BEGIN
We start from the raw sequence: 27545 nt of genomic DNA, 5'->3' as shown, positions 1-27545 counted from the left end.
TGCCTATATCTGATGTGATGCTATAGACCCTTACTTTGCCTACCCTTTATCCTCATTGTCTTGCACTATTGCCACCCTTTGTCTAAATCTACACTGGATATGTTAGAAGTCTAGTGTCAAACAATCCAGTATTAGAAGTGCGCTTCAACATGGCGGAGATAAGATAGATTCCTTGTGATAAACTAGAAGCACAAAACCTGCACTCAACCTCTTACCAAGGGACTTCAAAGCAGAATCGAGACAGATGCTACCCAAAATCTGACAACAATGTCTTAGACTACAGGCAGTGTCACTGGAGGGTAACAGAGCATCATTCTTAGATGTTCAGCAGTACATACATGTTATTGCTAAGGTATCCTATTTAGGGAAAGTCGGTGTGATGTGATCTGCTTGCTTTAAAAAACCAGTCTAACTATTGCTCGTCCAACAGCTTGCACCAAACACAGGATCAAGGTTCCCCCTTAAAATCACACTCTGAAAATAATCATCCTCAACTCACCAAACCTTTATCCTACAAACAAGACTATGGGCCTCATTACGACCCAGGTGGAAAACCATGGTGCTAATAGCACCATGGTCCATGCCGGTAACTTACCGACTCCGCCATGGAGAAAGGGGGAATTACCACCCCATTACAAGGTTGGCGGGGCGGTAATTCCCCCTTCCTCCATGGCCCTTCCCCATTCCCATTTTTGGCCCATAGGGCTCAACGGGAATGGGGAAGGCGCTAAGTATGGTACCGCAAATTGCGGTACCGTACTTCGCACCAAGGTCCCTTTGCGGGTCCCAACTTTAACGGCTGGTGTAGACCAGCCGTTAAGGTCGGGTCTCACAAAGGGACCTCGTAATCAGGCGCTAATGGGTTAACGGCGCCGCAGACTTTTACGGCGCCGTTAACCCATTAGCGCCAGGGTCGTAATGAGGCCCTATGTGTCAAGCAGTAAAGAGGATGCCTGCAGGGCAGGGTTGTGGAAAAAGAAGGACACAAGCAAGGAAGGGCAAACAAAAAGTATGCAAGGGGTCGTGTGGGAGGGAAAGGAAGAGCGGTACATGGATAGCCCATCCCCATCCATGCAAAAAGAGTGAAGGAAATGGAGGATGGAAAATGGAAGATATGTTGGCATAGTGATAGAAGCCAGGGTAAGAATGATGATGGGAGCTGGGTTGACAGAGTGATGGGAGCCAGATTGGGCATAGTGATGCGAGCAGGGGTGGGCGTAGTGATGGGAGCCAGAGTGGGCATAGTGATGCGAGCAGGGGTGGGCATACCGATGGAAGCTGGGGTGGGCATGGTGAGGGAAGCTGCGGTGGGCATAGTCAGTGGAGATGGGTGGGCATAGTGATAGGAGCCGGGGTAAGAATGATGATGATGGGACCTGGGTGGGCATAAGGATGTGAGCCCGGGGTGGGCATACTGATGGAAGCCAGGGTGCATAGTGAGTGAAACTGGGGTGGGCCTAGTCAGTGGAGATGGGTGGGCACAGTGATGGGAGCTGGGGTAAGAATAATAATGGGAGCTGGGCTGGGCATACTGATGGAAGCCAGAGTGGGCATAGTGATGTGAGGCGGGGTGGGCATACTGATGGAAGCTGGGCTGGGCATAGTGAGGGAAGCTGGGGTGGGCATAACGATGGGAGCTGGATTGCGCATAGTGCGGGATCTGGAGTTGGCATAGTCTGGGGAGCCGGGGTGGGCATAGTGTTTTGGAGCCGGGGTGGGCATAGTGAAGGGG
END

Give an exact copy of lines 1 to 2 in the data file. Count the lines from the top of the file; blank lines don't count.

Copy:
We start from the raw sequence: 27545 nt of genomic DNA, 5'->3' as shown, positions 1-27545 counted from the left end.
TGCCTATATCTGATGTGATGCTATAGACCCTTACTTTGCCTACCCTTTATCCTCATTGTCTTGCACTATTGCCACCCTTTGTCTAAATCTACACTGGATATGTTAGAAGTCTAGTGTCAAACAATCCAGTATTAGAAGTGCGCTTCAACATGGCGGAGATAAGATAGATTCCTTGTGATAAACTAGAAGCACAAAACCTGCACTCAACCTCTTACCAAGGGACTTCAAAGCAGAATCGAGACAGATGCTACCCAAAATCTGACAACAATGTCTTAGACTACAGGCAGTGTCACTGGAGGGTAACAGAGCATCATTCTTAGATGTTCAGCAGTACATACATGTTATTGCTAAGGTATCCTATTTAGGGAAAGTCGGTGTGATGTGATCTGCTTGCTTTAAAAAACCAGTCTAACTATTGCTCGTCCAACAGCTTGCACCAAACACAGGATCAAGGTTCCCCCTTAAAATCACACTCTGAAAATAATCATCCTCAACTCACCAAACCTTTATCCTACAAACAAGACTATGGGCCTCATTACGACCCAGGTGGAAAACCATGGTGCTAATAGCACCATGGTCCATGCCGGTAACTTACCGACTCCGCCATGGAGAAAGGGGGAATTACCACCCCATTACAAGGTTGGCGGGGCGGTAATTCCCCCTTCCTCCATGGCCCTTCCCCATTCCCATTTTTGGCCCATAGGGCTCAACGGGAATGGGGAAGGCGCTAAGTATGGTACCGCAAATTGCGGTACCGTACTTCGCACCAAGGTCCCTTTGCGGGTCCCAACTTTAACGGCTGGTGTAGACCAGCCGTTAAGGTCGGGTCTCACAAAGGGACCTCGTAATCAGGCGCTAATGGGTTAACGGCGCCGCAGACTTTTACGGCGCCGTTAACCCATTAGCGCCAGGGTCGTAATGAGGCCCTATGTGTCAAGCAGTAAAGAGGATGCCTGCAGGGCAGGGTTGTGGAAAAAGAAGGACACAAGCAAGGAAGGGCAAACAAAAAGTATGCAAGGGGTCGTGTGGGAGGGAAAGGAAGAGCGGTACATGGATAGCCCATCCCCATCCATGCAAAAAGAGTGAAGGAAATGGAGGATGGAAAATGGAAGATATGTTGGCATAGTGATAGAAGCCAGGGTAAGAATGATGATGGGAGCTGGGTTGACAGAGTGATGGGAGCCAGATTGGGCATAGTGATGCGAGCAGGGGTGGGCGTAGTGATGGGAGCCAGAGTGGGCATAGTGATGCGAGCAGGGGTGGGCATACCGATGGAAGCTGGGGTGGGCATGGTGAGGGAAGCTGCGGTGGGCATAGTCAGTGGAGATGGGTGGGCATAGTGATAGGAGCCGGGGTAAGAATGATGATGATGGGACCTGGGTGGGCATAAGGATGTGAGCCCGGGGTGGGCATACTGATGGAAGCCAGGGTGCATAGTGAGTGAAACTGGGGTGGGCCTAGTCAGTGGAGATGGGTGGGCACAGTGATGGGAGCTGGGGTAAGAATAATAATGGGAGCTGGGCTGGGCATACTGATGGAAGCCAGAGTGGGCATAGTGATGTGAGGCGGGGTGGGCATACTGATGGAAGCTGGGCTGGGCATAGTGAGGGAAGCTGGGGTGGGCATAACGATGGGAGCTGGATTGCGCATAGTGCGGGATCTGGAGTTGGCATAGTCTGGGGAGCCGGGGTGGGCATAGTGTTTTGGAGCCGGGGTGGGCATAGTGAAGGGG